First person I would like to meet is Elizabeth Wheatley. Not my great-grandmother Elizabeth Ann (Wheatley) Cramer, but her mother who was possibly Elizabeth (Karug or probably Craig) Wheatley. I started doing my research to prove Scottish roots and 15+ years and thousands of relatives later, I still have very little on Elizabeth Senior and no positive proof of Scots. What would I ask her? Where are you living? Where did your husband die? What happened to your kids? This would help me find death certificates and obituaries. I know their kid’s names and that she was supposed to be Scottish and he was Irish from County Wexford, but that is about all I know. This family branch is a brick wall for me and by getting just a few questions answered, I know I could tear down that wall.
I would also like to meet my great-grandfather Albert Nicholas Hark. I had the opportunity to learn a little about him from my great aunts. It seems that he was a talented man who could speak several languages and play several instruments. His wife, Elizabeth (Erhart) Hark, would not allow him to teach the kids languages or music. Not sure why on the languages, but his musical abilities were in demand and Grandma Lizzie did not want her children’s spouses to be wall flowers such as she ended up being at parties while he played. He supposedly had a sibling who ran a house of ill repute somewhere out west and I would love to track that info down as well.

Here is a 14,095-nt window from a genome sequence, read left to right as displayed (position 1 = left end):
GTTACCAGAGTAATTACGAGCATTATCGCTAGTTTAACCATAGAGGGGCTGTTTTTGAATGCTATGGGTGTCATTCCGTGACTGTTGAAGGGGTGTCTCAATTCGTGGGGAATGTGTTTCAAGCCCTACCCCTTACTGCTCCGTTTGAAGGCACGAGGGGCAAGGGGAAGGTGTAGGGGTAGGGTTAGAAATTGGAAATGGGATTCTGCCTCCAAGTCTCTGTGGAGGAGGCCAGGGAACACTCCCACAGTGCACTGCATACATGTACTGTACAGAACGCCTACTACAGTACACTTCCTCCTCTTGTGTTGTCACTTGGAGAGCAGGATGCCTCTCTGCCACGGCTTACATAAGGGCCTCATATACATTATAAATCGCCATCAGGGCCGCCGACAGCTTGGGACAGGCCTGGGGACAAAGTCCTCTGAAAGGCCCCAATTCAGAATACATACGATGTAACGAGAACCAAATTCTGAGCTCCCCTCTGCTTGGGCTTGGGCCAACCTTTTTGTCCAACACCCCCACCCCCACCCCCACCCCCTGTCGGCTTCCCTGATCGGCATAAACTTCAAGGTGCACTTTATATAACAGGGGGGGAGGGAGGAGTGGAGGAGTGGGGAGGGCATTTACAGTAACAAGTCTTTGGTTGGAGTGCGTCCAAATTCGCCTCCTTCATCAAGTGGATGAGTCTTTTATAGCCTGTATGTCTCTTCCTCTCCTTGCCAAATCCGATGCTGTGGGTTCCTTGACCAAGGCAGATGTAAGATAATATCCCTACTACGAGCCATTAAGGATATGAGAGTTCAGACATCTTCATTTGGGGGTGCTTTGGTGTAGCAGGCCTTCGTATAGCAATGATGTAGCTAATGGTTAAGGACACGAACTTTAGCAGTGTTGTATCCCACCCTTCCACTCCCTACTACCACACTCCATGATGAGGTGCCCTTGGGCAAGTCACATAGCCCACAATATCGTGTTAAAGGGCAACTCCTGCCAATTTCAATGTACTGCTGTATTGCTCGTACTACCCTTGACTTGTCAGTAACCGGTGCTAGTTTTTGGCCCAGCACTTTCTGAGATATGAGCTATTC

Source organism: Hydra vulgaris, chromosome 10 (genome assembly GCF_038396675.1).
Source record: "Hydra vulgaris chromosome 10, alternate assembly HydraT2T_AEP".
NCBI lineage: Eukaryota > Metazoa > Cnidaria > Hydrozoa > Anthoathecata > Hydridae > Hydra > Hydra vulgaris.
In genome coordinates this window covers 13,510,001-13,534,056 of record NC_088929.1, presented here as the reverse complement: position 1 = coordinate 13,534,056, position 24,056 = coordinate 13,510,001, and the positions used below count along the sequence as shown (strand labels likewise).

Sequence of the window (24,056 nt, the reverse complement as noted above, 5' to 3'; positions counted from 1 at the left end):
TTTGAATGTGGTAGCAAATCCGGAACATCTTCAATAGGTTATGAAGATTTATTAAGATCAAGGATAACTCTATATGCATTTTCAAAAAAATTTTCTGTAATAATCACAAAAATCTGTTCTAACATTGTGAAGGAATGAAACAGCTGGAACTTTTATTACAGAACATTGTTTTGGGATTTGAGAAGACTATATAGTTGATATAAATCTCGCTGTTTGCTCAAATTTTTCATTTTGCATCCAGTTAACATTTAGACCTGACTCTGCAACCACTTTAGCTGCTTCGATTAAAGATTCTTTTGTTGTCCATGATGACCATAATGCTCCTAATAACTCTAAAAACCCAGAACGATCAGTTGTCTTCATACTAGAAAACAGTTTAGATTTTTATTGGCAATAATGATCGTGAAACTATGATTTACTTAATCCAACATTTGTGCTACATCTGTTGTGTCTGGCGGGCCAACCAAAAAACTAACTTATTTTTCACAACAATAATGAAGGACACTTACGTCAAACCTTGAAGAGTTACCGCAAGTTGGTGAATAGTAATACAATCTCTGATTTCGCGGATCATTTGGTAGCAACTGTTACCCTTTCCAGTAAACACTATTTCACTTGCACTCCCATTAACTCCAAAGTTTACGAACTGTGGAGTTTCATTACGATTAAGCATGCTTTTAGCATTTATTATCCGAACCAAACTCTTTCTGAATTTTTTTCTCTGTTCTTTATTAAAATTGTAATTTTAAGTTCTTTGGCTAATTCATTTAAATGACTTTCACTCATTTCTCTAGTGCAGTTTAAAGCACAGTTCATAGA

I could go on all night. To see the poker hand that lost my second great-grandfather the family farm during a cattle drive or be there the night that the Jesse James gang spent the night with him would be incredible. To be a witness to the hysteria that got my 10th great grandmother hung as a witch in Salem would also be amazing to see, but it is the everyday life that interests me the most.Walking through small towns in Germany, I saw beautiful tall buildings with the years listed on them going back to the 14 and 1500’s and I thought why on earth would anyone leave this to go into the unknown wilds of the New World? Leaving a lot of your worldly goods and family to move to an unknown land with no support base where you are dodging Indians to chop down trees to build a crude hut and clear the land to farm so that you can squeak out a living. What was it that drove them? Religious differences? Escaping battlefields?? Younger sons looking to find a way to make a living???